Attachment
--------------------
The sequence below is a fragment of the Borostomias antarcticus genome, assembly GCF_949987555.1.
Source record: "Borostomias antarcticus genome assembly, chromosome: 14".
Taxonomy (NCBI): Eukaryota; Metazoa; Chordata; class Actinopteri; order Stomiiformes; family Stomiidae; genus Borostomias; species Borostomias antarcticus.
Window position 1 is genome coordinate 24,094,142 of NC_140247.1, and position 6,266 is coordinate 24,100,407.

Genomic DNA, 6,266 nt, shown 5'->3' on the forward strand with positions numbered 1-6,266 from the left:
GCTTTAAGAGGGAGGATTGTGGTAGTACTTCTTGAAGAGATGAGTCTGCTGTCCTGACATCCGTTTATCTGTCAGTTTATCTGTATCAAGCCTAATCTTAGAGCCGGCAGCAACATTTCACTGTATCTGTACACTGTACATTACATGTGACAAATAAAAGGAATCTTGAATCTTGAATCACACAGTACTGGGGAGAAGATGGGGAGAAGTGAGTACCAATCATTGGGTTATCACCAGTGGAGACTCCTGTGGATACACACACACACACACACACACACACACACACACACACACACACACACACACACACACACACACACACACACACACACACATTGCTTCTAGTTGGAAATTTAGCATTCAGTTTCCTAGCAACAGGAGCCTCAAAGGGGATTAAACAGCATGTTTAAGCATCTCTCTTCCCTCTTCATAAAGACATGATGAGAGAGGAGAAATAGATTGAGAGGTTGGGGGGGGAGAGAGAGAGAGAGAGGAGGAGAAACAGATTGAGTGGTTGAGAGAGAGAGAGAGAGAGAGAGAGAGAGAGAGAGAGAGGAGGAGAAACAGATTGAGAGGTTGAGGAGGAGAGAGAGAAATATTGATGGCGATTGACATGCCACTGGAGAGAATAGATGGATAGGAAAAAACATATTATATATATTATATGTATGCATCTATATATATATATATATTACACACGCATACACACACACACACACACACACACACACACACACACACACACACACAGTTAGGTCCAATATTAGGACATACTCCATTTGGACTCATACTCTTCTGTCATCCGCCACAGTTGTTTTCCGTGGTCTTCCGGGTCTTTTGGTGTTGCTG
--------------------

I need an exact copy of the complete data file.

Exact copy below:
The sequence below is a fragment of the Borostomias antarcticus genome, assembly GCF_949987555.1.
Source record: "Borostomias antarcticus genome assembly, chromosome: 14".
Taxonomy (NCBI): Eukaryota; Metazoa; Chordata; class Actinopteri; order Stomiiformes; family Stomiidae; genus Borostomias; species Borostomias antarcticus.
Window position 1 is genome coordinate 24,094,142 of NC_140247.1, and position 6,266 is coordinate 24,100,407.

Genomic DNA, 6,266 nt, shown 5'->3' on the forward strand with positions numbered 1-6,266 from the left:
GCTTTAAGAGGGAGGATTGTGGTAGTACTTCTTGAAGAGATGAGTCTGCTGTCCTGACATCCGTTTATCTGTCAGTTTATCTGTATCAAGCCTAATCTTAGAGCCGGCAGCAACATTTCACTGTATCTGTACACTGTACATTACATGTGACAAATAAAAGGAATCTTGAATCTTGAATCACACAGTACTGGGGAGAAGATGGGGAGAAGTGAGTACCAATCATTGGGTTATCACCAGTGGAGACTCCTGTGGATACACACACACACACACACACACACACACACACACACACACACACACACACACACACACACACACACACACACACACACACATTGCTTCTAGTTGGAAATTTAGCATTCAGTTTCCTAGCAACAGGAGCCTCAAAGGGGATTAAACAGCATGTTTAAGCATCTCTCTTCCCTCTTCATAAAGACATGATGAGAGAGGAGAAATAGATTGAGAGGTTGGGGGGGGAGAGAGAGAGAGAGAGGAGGAGAAACAGATTGAGTGGTTGAGAGAGAGAGAGAGAGAGAGAGAGAGAGAGAGAGAGAGGAGGAGAAACAGATTGAGAGGTTGAGGAGGAGAGAGAGAAATATTGATGGCGATTGACATGCCACTGGAGAGAATAGATGGATAGGAAAAAACATATTATATATATTATATGTATGCATCTATATATATATATATATTACACACGCATACACACACACACACACACACACACACACACACACACACACACACACAGTTAGGTCCAATATTAGGACATACTCCATTTGGACTCATACTCTTCTGTCATCCGCCACAGTTGTTTTCCGTGGTCTTCCGGGTCTTTTGGTGTTGCTG